The unemployment rate for Somali youth is among the highest in the world with majority of youth actively looking for work. In line with the Federal Government’s priorities articulated in PSG 4 of the Somali Compact, and the Interim Jubbaland Administration’s desire to see their burgeoning youth population productively engaged in the post-conflict reconstruction of their State, the Somalia Stability Fund began six youth Employment-Intensive Works programs in August, 2015. These investments seek to capitalize on the opportunities presented by the demand for the renovation and construction of new critical infrastructure by selecting a construction approach that is more heavily dependent on labor, rather than capital machinery to complete.
In Kismayo, SSF embarked on a pilot project with Dhasheeg Construction and Trading Company (DCTC) to provide short-term employment opportunity for Kismayo’s youth. Dhasheeg selected and trained 200 youth (140 M; 60 F) to rehabilitate a 2.5 km road. This road, one of two major roads in Kismayo, connects the Farjano and Faanooles residents to Kismayo’s main market, hospital and schools. Pot-hole riddled and practically impassable during the rains, the rehabilitation of this road was seen as a crucial task by DCTC’s steering committee, comprised of the IJA Ministry of Public Works, various local government agencies, the Jubbaland Chamber of Commerce and Industry, youth groups and community members.
Today, Dhasheeg has completed the rehabilitation of the 2.5 km gravel road with proper drainage and pavement. 200 youth have been provided with employment and the opportunity to develop skills that are highly valued by Somalia’s booming construction industry. DCTC also provided roads maintenance training to Ministry of Public Works officials and Kismayo District Authority council members to enhance their capacity to maintain the roads and ensure routine repairs are done in a timely manner.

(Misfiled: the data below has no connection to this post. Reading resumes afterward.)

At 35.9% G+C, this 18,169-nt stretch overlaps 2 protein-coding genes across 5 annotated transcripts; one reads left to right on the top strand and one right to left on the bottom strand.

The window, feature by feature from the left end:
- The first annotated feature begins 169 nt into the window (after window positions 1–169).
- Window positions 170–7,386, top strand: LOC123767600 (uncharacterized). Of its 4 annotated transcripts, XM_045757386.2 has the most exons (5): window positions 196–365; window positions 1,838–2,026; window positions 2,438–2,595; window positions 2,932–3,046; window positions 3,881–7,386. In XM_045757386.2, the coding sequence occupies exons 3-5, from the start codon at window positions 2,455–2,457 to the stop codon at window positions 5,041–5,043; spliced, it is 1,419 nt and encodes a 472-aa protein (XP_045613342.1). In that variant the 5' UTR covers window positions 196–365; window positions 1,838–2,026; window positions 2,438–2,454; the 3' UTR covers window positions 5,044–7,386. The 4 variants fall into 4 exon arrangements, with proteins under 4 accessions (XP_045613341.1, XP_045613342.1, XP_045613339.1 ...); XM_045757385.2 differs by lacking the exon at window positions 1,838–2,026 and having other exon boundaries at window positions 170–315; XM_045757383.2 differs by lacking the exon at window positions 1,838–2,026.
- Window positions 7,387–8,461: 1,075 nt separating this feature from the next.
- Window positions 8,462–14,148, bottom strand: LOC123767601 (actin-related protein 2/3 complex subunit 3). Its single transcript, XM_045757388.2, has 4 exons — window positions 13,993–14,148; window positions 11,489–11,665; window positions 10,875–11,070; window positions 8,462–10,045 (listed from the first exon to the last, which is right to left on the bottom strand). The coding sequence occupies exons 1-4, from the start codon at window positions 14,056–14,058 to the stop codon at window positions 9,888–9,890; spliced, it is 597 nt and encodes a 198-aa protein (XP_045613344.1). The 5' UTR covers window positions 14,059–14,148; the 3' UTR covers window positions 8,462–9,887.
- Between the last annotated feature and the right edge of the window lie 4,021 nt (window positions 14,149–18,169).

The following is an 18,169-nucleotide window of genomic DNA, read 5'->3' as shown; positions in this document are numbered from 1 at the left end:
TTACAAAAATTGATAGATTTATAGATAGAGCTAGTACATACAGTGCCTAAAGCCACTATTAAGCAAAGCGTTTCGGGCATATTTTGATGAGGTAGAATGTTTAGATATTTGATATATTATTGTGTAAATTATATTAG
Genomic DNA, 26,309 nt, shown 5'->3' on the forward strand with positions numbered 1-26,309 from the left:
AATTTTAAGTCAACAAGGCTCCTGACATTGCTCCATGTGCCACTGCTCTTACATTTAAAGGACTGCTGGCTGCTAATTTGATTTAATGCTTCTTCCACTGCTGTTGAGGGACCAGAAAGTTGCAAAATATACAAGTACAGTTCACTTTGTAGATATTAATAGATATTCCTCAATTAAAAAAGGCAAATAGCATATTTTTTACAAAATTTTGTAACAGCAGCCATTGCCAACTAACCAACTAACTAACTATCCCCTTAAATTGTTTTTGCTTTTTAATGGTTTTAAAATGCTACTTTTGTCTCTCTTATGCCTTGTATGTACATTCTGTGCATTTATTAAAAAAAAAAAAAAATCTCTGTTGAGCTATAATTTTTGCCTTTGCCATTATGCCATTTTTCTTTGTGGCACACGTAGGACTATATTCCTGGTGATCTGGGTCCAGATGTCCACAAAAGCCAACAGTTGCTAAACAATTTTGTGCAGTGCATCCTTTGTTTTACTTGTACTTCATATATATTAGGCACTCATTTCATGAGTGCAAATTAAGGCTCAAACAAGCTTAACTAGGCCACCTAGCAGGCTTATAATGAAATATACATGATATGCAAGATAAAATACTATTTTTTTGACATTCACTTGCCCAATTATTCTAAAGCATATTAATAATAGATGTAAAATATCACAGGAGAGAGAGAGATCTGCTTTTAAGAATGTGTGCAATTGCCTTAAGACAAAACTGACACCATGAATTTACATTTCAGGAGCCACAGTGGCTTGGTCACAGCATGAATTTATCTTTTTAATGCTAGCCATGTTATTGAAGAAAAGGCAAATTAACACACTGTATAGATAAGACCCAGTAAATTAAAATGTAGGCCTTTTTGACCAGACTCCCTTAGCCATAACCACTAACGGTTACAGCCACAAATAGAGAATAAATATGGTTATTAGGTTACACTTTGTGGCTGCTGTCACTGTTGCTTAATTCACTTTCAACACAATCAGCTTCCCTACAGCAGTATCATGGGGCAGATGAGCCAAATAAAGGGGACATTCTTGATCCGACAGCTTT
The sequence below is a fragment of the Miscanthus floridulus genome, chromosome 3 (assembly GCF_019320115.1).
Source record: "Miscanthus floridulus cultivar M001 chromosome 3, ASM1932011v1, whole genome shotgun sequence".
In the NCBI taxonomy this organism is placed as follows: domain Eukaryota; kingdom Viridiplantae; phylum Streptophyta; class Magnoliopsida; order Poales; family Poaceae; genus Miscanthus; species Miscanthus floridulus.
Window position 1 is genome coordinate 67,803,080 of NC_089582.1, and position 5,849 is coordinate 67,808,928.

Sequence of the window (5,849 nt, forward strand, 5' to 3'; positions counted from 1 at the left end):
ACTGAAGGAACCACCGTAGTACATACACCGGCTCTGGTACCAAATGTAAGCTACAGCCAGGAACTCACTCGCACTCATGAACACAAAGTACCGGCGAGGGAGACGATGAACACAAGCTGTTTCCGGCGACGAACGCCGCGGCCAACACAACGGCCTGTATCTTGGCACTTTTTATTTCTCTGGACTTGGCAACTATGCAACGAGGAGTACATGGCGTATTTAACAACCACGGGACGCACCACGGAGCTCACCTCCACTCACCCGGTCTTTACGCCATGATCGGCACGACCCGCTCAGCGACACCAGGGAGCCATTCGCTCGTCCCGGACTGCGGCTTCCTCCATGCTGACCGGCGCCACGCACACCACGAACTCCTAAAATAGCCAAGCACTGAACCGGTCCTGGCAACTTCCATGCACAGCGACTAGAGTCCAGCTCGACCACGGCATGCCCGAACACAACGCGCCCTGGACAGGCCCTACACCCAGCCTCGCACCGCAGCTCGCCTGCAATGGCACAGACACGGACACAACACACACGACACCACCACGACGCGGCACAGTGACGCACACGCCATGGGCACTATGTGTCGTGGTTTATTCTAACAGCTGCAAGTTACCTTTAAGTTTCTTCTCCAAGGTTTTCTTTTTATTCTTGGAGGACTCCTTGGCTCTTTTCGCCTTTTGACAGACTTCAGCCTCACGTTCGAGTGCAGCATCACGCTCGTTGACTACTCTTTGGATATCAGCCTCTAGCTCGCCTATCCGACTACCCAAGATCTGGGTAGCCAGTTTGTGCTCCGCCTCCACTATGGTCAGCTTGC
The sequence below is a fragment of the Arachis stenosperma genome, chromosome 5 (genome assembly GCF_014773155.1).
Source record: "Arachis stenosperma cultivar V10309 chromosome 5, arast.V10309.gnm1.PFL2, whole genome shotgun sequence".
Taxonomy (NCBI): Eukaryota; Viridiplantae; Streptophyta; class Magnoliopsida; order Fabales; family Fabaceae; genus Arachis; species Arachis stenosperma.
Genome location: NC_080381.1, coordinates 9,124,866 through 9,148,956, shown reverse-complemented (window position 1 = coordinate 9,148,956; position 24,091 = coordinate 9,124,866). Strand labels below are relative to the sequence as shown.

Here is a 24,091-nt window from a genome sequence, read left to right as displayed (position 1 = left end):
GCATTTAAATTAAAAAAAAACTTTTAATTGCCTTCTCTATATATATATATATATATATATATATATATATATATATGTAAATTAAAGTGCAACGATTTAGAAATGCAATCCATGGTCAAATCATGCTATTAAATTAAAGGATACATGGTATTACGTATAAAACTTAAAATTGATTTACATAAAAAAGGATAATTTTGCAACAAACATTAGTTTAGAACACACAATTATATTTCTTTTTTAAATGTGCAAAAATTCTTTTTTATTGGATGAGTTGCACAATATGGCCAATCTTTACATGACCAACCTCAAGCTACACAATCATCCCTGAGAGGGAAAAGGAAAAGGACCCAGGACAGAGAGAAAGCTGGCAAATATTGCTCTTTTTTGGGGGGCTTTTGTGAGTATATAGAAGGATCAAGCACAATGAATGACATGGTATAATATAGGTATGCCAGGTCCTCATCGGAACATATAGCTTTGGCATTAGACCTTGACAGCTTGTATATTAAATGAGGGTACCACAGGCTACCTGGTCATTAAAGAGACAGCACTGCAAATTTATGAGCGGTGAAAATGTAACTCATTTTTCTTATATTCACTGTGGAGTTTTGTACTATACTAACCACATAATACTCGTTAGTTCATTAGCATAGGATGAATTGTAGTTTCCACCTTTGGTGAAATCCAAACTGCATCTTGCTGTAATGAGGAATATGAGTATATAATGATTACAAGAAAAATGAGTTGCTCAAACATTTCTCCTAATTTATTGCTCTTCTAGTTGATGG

The rehabilitation of the road improved local residents access to economic and social services. In a recent interview with one of the young construction workers, Abdi Mohamed Farah spoke of how this program impacted not only his life, but his family. ‘My daily wages helped pay my family’s bills and also enabled me attend English classes in the afternoon.’ With the completion of the road, Abdi plans to take full advantage of his newly acquired skills and seek employment in the construction sector.
In an interview Muhubo Haji explains how employment of her son Abdi Mohamed Farah has changed her son’s life, ‘I am proud of my son, him working has improved his morale and has had a great impact to our life’. Abdi’s income has helped alleviate Muhubo’s struggle to make ends meet.
The rehabilitation of the feeder road also had an impact on road users. Hassan Guled Ibrahim, is a mini- van owner and driver. He frequently uses the road to transport the general public from the Sinai section of Kismayo to the busy city centre. Before the rehabilitation, he was forced to use other routes because of the poor condition of the road. I used to pay at least 100 USD in repairs and maintenance works on my mini-van, due to the rough nature of the road during rainy season. The road improvement has saved Guled almost 60% on vehicle repair expenses.
The Fund sees the Employment-Intensive Works methodology as an innovative approach to incentivizing participatory engagement in Somalia’s reconstruction. DCTC’s work in Kismayo, where a private sector business is actively engaging government and civil society, offers an opportunity for all Kismayo residents to contribute to the development of the community is an economically productive manner. Another example of this methodology at work in Afmadow and Dhobley can be found here.